I am going to come at this from a modest level of idealism, something like Plato, rather than Berkeley.
1.) How does the idealist concede the interest of the question "Is there an extra-mental reality?" and his answer to it if, for the idealist, the very suggestion of an 'extra-mental reality' is completely unintelligible?
Our perception clearly creates the impression of there being stuff we interact with. So it is natural to assume that stuff is real. So there is no problem with motivating the question. However, what is natural is not necessarily wise.
2.) What criterion does the idealist appeal to in determining the unintelligibility of extra-mental reality?
The criterion of consistency and testability.
If the concept of extra-mental reality is at least intelligible (so as to be judged by the idealist), then what exactly is unintelligible about 'extra-mental reality' and why so?
We don't know, and we can't tell.
We know that much of what we perceive is inconsistent with itself. We see optical illusions, etc. So it is then natural to question how we correct our perception for its flaws.
Once you start trying to do so, you realize that there is no reasonable way to know when you have succeeded. You have no way of knowing what extra-mental reality is like except by comparison with previous copies of intra-mental realities. You cannot fully comprehend it, because you know your images of it are systematically flawed, and you have no standard by which to correct them.
So some part of extra-mental reality always remains unintelligible to you. Some level of your perception is illusion. And you have no idea what part that is: It could be only an insignificant portion, or the whole thing.
If 'extra-mental reality' is unintelligible not as it is considered as a concept, but as something else, how does the idealist, who concedes only the intelligibility of concepts, consider 'extra-mental reality' as 'something else' other than a concept?
There is no need to do so. If only intra-mental content is reliable, concepts are all you have. This is where Plato goes off and talks about forms.
We know that our intentions happen internally, as often they arise in a way that does not seem to affect anything else. But sometimes other things seem to respond to them. Sometimes my hand moves when I want it to. But we still can't know that this is not all an illusion.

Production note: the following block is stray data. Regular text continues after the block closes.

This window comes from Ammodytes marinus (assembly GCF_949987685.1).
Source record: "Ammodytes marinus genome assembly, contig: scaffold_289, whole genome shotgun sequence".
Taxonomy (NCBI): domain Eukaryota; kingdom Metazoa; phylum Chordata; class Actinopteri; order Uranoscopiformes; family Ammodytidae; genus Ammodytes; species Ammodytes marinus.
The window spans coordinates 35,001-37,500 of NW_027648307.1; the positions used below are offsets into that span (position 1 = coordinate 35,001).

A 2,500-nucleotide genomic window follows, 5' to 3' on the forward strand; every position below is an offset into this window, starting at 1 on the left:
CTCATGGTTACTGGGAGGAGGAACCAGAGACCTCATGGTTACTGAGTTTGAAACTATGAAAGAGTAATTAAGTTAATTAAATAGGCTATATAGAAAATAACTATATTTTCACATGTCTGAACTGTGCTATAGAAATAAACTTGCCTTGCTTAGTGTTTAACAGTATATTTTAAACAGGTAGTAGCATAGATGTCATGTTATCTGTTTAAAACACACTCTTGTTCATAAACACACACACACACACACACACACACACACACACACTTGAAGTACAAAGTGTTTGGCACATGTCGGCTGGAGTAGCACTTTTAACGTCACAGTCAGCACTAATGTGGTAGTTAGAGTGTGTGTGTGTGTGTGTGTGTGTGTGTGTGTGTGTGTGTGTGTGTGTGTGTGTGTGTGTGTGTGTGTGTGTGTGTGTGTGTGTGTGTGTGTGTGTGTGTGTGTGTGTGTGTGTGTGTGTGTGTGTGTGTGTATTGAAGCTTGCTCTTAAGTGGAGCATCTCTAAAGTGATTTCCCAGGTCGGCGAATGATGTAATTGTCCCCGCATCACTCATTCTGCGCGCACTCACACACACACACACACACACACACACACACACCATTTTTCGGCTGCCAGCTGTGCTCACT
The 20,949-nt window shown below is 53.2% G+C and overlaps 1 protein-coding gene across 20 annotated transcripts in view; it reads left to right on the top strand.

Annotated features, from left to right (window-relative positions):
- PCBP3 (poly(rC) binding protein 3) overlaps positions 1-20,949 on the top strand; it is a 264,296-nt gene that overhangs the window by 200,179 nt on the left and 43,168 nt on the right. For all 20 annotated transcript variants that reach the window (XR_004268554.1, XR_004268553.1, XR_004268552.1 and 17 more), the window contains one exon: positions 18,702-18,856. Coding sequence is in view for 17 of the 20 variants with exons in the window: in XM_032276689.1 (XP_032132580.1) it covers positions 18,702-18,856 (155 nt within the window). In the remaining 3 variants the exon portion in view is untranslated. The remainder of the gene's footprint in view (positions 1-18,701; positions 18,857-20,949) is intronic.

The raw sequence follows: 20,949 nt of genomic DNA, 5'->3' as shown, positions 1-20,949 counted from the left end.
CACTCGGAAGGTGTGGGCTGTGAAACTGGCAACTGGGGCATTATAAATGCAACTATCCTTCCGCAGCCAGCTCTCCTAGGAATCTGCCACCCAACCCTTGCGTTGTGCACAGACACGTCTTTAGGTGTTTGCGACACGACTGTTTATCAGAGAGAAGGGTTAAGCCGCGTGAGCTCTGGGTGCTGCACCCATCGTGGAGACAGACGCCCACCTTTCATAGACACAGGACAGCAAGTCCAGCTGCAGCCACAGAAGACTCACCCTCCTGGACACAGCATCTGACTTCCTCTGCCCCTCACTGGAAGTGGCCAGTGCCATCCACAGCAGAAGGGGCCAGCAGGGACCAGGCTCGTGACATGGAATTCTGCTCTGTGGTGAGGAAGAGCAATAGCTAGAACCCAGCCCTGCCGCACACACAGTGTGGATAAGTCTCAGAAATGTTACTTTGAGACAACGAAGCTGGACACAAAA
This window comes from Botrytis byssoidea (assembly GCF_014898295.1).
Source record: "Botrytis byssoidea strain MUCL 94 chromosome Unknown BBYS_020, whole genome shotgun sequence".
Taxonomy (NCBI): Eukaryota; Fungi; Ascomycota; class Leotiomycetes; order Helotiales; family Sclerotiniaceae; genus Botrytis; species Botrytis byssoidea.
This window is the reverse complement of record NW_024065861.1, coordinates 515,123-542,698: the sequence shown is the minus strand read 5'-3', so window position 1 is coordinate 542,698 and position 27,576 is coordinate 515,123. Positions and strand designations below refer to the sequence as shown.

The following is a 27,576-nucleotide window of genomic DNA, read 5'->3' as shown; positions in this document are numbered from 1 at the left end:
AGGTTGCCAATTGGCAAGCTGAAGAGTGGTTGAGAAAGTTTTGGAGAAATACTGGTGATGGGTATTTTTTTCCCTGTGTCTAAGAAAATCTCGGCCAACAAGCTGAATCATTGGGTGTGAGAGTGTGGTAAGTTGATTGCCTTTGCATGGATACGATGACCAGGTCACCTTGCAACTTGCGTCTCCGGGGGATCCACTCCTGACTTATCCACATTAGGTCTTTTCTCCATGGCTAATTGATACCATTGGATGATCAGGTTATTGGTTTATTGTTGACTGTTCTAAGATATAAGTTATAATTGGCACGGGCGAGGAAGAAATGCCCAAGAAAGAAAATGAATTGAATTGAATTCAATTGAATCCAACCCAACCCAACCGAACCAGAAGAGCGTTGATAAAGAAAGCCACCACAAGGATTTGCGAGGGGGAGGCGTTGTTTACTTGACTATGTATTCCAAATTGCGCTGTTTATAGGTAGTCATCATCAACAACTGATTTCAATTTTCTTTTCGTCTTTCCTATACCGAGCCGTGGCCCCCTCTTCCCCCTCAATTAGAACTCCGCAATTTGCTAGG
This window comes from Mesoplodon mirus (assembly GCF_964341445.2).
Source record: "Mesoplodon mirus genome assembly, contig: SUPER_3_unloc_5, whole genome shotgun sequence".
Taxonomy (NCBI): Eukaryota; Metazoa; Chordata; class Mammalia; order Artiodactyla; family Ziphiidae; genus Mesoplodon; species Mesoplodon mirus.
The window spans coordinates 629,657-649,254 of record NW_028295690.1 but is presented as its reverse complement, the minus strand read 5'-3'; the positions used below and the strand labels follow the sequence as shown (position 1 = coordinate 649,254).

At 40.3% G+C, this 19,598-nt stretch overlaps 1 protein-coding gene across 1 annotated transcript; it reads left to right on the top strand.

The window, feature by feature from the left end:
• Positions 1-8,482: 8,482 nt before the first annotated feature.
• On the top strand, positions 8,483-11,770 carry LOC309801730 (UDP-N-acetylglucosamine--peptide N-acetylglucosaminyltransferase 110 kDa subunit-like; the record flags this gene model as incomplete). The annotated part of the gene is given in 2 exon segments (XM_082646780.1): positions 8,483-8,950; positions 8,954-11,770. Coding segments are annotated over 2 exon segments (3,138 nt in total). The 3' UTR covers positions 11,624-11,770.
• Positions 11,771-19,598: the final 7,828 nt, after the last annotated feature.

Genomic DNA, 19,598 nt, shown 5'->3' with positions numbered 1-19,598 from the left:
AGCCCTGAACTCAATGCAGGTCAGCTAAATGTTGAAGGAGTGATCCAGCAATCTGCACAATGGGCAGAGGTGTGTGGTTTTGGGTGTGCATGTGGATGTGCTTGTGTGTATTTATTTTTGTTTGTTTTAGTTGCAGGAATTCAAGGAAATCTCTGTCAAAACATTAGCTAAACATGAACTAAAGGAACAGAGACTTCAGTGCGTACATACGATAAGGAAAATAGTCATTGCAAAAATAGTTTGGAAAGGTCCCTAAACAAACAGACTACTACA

Maybe only the intentions are real. So maybe there is not a real chair upon which I am sitting, but only the intention to be sitting and therefore something that serves the conceptual purpose of a chair. We know that the concept of the chair is real. But maybe only the concept of the chair is real.
It is clear that the world does not always meet whatever intention we throw into it. We seem to have to negotiate a lot of 'interface paraphernalia' to make any adjustments we want to the stuff that may or may not be out there. But that might all be internal resistence due to the inefficiency of our own mental workings.
Still, that seems bizarre. And we seem to evoke interdependent intentions from the environment. So either we are divided against ourselves, or there are other minds. If there are other minds, the odds are that the stuff between us is there, and that we really are using it to interact. But it is not necessarily so.
If this is not all just us, and you and I are not part of a single intellect that is segmented for some reason, then there has to be some way that intentions get transferred between minds, but it could be totally unrelated to the actual stuff we perceive, they could just be, in some sense, knobs and buttons on the user interface to whatever communication device ferries ideas between individual minds.